There’s a price to living in paradise. Here in Florida, that “price” is the threat of an occasional hurricane.
Our hearts go out to all of those on the West Coast who lost family members, businesses, and homes, and whose lives are forever changed by the force of nature. While the damage here in Central Florida was not as bad as it was in the Sanibel, Fort Myers, Pine Island area, we were affected, too.
You may have had some flooding and flying debris. If so, you need to make sure that your air conditioner is damage-free and safe from long-term complications of storm damage.
Here’s how you make sure your air conditioner is safe to use after a hurricane.
First things first: Inspect the outside unit
Much of what makes your air conditioner function is in the metal box-like structure outside your home. This is where the compressor, condenser, motor, and fan are located. These parts work their magic by pulling the heat and moisture out of the air and then cooling it before pushing it back into your home for you to enjoy.
In Florida, we have extremely strict building codes, and air conditioning equipment is required to be fastened securely to ground pads or rooftops. Not only does it have to be able to withstand wind pressure, but it must be able to withstand 3-second gusts of wind up to 165 mph.
Most outside air conditioning units weigh about 150-200 pounds, but even weighing that much, they can still be moved by falling debris or pushed by flood waters during a massive storm.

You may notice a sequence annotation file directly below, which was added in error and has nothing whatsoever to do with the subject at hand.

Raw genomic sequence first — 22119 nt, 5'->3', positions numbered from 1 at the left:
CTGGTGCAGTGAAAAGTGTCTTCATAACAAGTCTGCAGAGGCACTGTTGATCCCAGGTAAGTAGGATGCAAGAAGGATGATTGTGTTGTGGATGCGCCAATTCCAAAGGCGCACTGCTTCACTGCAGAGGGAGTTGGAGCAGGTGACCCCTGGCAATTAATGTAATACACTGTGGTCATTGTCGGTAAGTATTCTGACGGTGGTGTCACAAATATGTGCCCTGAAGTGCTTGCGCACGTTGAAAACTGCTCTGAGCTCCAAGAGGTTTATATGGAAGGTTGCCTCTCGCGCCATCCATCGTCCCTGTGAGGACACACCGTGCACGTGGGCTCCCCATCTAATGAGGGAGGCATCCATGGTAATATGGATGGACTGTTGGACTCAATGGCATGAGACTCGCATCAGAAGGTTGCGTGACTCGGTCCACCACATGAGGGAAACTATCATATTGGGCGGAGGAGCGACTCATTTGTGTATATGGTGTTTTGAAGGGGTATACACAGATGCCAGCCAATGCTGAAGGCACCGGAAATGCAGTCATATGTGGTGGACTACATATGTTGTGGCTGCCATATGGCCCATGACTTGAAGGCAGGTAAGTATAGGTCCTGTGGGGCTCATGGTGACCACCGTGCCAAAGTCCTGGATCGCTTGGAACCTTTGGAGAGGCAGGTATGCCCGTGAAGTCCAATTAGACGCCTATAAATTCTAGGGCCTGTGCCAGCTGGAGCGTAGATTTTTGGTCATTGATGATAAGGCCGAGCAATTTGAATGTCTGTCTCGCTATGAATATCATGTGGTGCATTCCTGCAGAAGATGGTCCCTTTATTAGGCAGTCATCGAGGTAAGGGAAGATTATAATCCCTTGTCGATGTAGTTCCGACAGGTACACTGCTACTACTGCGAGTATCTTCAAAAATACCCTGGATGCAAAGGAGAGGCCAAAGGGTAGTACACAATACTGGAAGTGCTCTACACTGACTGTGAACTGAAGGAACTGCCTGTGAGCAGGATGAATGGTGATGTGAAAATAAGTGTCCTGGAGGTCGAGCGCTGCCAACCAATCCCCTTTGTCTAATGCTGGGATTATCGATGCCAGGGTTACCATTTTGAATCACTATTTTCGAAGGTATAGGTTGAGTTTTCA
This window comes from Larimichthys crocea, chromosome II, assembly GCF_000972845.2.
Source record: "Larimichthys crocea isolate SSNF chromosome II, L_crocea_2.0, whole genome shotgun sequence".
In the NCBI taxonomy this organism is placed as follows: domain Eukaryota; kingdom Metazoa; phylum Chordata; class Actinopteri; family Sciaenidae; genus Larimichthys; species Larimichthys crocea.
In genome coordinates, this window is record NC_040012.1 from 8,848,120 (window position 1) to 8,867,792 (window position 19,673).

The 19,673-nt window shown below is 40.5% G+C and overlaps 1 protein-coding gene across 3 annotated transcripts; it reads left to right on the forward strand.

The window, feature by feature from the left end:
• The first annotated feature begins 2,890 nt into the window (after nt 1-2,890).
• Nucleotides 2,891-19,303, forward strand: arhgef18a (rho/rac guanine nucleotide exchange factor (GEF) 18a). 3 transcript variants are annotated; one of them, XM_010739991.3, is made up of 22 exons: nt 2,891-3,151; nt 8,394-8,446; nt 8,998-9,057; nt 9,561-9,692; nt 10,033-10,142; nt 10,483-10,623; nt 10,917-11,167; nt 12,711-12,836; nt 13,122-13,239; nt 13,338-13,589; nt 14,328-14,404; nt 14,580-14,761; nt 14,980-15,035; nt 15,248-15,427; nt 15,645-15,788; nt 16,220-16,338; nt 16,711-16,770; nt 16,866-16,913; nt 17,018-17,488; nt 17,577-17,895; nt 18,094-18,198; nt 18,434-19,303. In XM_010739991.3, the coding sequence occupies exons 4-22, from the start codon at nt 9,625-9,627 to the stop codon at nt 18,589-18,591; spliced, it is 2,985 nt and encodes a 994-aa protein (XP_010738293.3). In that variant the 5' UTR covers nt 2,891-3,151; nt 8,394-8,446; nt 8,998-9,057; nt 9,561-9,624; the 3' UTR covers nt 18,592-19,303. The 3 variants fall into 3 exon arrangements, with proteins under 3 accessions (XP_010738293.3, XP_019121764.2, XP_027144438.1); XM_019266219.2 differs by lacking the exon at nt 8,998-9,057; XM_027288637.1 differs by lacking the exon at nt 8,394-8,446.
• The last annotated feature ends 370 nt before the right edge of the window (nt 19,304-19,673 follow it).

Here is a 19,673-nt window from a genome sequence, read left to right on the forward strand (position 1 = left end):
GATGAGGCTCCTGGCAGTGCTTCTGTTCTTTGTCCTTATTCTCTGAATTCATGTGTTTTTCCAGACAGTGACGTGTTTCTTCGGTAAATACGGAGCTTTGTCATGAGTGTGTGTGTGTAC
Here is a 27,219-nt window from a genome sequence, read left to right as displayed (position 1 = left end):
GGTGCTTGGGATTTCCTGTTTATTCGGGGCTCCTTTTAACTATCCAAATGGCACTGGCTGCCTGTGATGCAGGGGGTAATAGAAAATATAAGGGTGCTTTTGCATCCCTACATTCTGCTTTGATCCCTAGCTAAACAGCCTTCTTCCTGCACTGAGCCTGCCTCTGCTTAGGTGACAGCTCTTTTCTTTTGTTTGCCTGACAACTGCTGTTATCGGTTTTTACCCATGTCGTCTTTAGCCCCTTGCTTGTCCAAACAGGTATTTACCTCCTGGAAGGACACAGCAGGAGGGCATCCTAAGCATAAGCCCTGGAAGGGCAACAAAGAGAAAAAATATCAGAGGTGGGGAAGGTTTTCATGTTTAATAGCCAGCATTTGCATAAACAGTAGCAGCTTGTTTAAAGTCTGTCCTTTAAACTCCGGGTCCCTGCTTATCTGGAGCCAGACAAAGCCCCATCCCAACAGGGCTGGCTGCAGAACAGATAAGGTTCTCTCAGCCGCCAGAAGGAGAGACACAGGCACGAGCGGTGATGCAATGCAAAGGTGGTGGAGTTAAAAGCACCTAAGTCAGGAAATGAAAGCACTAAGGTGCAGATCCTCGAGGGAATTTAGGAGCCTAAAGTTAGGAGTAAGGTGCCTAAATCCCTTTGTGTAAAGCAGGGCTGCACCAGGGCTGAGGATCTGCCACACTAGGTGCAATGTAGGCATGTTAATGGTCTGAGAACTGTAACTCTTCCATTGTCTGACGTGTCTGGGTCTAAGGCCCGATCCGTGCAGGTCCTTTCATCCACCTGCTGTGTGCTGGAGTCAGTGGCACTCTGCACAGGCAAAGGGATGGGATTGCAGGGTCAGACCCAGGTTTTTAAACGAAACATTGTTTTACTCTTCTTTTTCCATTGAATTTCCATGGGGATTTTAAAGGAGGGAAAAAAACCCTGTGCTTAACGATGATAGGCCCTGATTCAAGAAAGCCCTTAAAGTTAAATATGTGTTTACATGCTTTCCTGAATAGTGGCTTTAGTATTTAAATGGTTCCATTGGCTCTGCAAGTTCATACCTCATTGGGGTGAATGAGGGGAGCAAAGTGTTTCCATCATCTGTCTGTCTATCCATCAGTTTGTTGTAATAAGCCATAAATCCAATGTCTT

Flying debris, like small metal or aluminum pieces of siding or signage can strike your outside unit, and standing water is also an issue during and after a hurricane.
Check these things to make sure your air conditioner is safe to use.
The position of your outside unit:
One of the most common occurrences after a hurricane is that your unit has been pushed off its pad. Of course, the distance it has moved depends on the size of the object that has hit it, the weight of the water that has pushed it, or the speed the object that hit it was going when it impacted it.
Movement of an outside air conditioning unit has consequences. Often, whatever has pushed your unit out of position has also damaged the electrical whip and the disconnect. The shifting could also have ruptured the refrigerant line, a problem that requires immediate attention since refrigerants can be detrimental to the environment if not properly contained.
Hopefully, if your unit was displaced, it was simply moved from its ground position, a problem that can easily be repaired. If, however, you had a rooftop unit that was blown off a roof by a gust of wind, falling debris, or a crashing wave, you will probably need a replacement.
The amount of debris captured in your condenser
Hellacious hurricane winds drive debris into the grille of your air conditioner. Sand, bits of vegetation, sticks, and small metal bits can stick to the condenser, making it difficult for the condenser to circulate the air. A clogged condenser can lower efficiency and decrease the ability of your air conditioner to cool the air.
Luckily, condensers can be cleaned, and if that’s the only damage your air conditioner suffered, consider yourself lucky.